indisposed the past few days.
Indlanola again hHB a postoffice. We admire
the spirit of t he citizens, who preferred the
Inconvenience of getting their mall from a
plae# several mi lea distant, rather than submit
loager to a n#gr# p. ui.
Mr. Will Roberts and atstcr. Miss Finic, via
Red Dr. Mat Roberts and Mi's. Jennie Johnson
Ids week.
Little Louisa Parker has had a pleasant stab
jti I'lokent. She was the guest of Mrs..7ns.
Mrs. L. B. Andrews and little son,
Max, after a pleasant visit to relatires
here, returned to their home in Canton
last week.
Mrs. J. R. Buford is visiting her par
ental home in Okolona.
Mr. James E. Powers, who has been
been employed by the American Express
Company for the past year in Durant,
has accepted the position as manager
of the Cumberland Telephone Exchange
here. We are glad to have "old boose"
bank again.
Mr. Gerald Callihaue has charge of Ex
change in Canton.
Miss Stella Vance left Thursday to visit
Mrs. Will Ward, of Boyle.
Miss Linnie Toombs, after a delightful visit
lo hor uncle, Dr. Toombs, of Greenville, has
returned home to the delight of her many
Mr. Will Atkinson and littl j daughter, Lela,
are spending several days in Houston as
guests of Mr. Atkinson's parents.
Misses Mildred Overstreet and Lillian Rogers
are Visiting Mr. and Mrs, J. L. Powers, of
Geodman, this week.
Miss Susie Callihane, one of our charming
young ladies, is sojourning in Carrollton with
her cousin, Mra. Bingham.
Ur. J. J. Tucker, who has been quite ill for
the past week, was carried tc Uemphis yes
terday for treatment. His many friends wish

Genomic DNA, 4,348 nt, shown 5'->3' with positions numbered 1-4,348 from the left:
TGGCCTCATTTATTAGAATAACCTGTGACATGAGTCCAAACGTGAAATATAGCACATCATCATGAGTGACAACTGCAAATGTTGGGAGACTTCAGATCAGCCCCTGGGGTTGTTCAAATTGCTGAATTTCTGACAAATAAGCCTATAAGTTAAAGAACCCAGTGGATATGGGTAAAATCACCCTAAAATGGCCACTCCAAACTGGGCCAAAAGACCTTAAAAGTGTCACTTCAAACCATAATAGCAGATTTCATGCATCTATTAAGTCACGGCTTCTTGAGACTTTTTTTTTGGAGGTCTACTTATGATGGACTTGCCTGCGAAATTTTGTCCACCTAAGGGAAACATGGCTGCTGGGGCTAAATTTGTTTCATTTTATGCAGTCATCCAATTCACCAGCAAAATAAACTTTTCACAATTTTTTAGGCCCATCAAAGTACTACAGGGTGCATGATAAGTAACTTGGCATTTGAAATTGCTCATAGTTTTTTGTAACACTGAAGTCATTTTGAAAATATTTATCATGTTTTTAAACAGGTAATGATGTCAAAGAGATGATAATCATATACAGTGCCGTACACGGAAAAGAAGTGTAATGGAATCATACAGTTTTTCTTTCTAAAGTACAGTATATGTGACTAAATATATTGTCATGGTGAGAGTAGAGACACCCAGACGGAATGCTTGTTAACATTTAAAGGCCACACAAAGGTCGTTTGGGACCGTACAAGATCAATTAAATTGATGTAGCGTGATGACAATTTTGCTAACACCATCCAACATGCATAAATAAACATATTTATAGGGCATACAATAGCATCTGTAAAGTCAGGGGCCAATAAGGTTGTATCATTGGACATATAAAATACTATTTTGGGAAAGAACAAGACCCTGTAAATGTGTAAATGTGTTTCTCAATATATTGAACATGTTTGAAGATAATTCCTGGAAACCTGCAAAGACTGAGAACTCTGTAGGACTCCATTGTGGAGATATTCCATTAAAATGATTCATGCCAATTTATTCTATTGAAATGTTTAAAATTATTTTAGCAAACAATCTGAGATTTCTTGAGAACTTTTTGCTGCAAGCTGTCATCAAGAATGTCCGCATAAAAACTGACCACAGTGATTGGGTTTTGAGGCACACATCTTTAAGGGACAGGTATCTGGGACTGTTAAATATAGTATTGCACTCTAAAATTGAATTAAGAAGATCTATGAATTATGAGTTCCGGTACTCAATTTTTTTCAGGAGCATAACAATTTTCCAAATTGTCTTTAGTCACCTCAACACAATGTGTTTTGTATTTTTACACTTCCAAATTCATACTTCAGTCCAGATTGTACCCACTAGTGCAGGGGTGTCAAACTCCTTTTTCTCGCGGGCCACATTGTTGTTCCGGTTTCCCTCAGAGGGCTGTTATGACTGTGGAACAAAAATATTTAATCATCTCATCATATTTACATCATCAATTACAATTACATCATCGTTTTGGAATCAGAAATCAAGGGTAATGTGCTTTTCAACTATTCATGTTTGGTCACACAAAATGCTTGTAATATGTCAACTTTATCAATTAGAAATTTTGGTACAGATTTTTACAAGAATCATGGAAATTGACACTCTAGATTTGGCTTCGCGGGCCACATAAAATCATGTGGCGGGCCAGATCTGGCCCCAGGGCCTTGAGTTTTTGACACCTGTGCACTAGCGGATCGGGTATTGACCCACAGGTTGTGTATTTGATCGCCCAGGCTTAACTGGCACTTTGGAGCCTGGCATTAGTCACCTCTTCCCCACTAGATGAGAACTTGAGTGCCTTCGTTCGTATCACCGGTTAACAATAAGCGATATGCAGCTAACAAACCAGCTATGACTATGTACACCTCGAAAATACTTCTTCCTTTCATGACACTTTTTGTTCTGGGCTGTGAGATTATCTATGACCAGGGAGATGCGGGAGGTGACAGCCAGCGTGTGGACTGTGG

him a speedy recovery.
Mrs. Murphy and son. Charles, made a flying
trip to Allisons' Friday.
Mr. Bob Nance passed through here Thurs
day, en route home from Huntsville, Alabama.
We were delighted to hare Bro. Porter aud
his wife with us Sunday- Brother Porter de
livered two excellent sermons, also gave a nice
little talk to the missionary seciety while here.
Mr. H. A. Jones, Misses Taylor and Pinks
ton visited Lexington, Friday.
" The Leap Year Girl."
M. C. Hill, one of Goodnan's prominent busi
ness men, called in this morning to encourage
the Advertiser in its well doing. While In the
office he seemed much interested in the move
ments of our large new Franston news press, as
1 was running off this issue at the rate of 1500
every half hour.
W. y. Taylor,of Vaughn spent today in Lex
Miss Fanni# Eggleston returned from Ten
nessee where sh# attended school owing to
her fathers s erious sickness.
Capt. C.J. DuIJinsson of Yszoo arrived here
this morning in answer to a 'elegram notifying
him of Captain Wm. Eggleston' serious IMness
Mrs. W.J. Shannon died at her home near
Tolai vllle, of Pneumonia, Tuesday night.
Dr. S. A. Eggleston of Shell Mound wn* sen t
lor and is with his father In his illness,
Mrs. Mary Wa'son, mother of J. H.,J, H,]
and H. M. Watson, .Mrs. M. A. Rtewart, Mrs
It. L. Smith and Mrs. A. H. Roby, died at her
home near Harlands Creek Church of pneumo
nia last night.
Capt. Wm. Eggleston was taken seriously il
Monday, we are sorry to asoonnee t hat no